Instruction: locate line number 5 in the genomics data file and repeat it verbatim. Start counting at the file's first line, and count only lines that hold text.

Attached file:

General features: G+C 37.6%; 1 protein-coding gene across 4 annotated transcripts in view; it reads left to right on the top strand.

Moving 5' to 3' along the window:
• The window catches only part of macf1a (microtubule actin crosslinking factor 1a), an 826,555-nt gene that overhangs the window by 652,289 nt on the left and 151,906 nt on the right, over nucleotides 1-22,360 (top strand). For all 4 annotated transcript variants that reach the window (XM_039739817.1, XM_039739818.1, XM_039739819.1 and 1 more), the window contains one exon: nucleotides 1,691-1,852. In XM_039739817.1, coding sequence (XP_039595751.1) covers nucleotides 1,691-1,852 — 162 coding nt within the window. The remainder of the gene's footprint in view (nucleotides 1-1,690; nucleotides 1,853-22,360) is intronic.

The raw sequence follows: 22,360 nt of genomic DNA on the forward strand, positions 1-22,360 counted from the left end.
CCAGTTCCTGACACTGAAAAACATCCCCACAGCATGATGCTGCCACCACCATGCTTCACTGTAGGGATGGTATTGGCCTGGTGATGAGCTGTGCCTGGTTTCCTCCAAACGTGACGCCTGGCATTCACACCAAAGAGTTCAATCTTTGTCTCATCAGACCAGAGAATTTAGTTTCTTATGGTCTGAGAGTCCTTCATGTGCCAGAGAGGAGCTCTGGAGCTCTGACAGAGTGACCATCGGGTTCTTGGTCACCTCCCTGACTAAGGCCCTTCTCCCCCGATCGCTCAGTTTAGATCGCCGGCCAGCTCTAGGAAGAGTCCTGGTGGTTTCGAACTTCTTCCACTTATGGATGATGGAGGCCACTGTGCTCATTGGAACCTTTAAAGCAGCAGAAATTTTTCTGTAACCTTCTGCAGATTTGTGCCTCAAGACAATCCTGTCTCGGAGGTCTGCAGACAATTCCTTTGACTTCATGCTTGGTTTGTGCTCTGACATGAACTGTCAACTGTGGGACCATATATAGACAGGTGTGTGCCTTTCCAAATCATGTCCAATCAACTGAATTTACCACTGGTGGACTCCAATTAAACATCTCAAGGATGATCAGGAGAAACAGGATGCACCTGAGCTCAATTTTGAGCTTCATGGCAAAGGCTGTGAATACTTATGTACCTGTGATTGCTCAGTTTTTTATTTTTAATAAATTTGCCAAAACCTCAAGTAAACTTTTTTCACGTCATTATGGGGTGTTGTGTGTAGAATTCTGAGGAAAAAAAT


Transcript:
CCAGTTCCTGACACTGAAAAACATCCCCACAGCATGATGCTGCCACCACCATGCTTCACTGTAGGGATGGTATTGGCCTGGTGATGAGCTGTGCCTGGTTTCCTCCAAACGTGACGCCTGGCATTCACACCAAAGAGTTCAATCTTTGTCTCATCAGACCAGAGAATTTAGTTTCTTATGGTCTGAGAGTCCTTCATGTGCCAGAGAGGAGCTCTGGAGCTCTGACAGAGTGACCATCGGGTTCTTGGTCACCTCCCTGACTAAGGCCCTTCTCCCCCGATCGCTCAGTTTAGATCGCCGGCCAGCTCTAGGAAGAGTCCTGGTGGTTTCGAACTTCTTCCACTTATGGATGATGGAGGCCACTGTGCTCATTGGAACCTTTAAAGCAGCAGAAATTTTTCTGTAACCTTCTGCAGATTTGTGCCTCAAGACAATCCTGTCTCGGAGGTCTGCAGACAATTCCTTTGACTTCATGCTTGGTTTGTGCTCTGACATGAACTGTCAACTGTGGGACCATATATAGACAGGTGTGTGCCTTTCCAAATCATGTCCAATCAACTGAATTTACCACTGGTGGACTCCAATTAAACATCTCAAGGATGATCAGGAGAAACAGGATGCACCTGAGCTCAATTTTGAGCTTCATGGCAAAGGCTGTGAATACTTATGTACCTGTGATTGCTCAGTTTTTTATTTTTAATAAATTTGCCAAAACCTCAAGTAAACTTTTTTCACGTCATTATGGGGTGTTGTGTGTAGAATTCTGAGGAAAAAAAT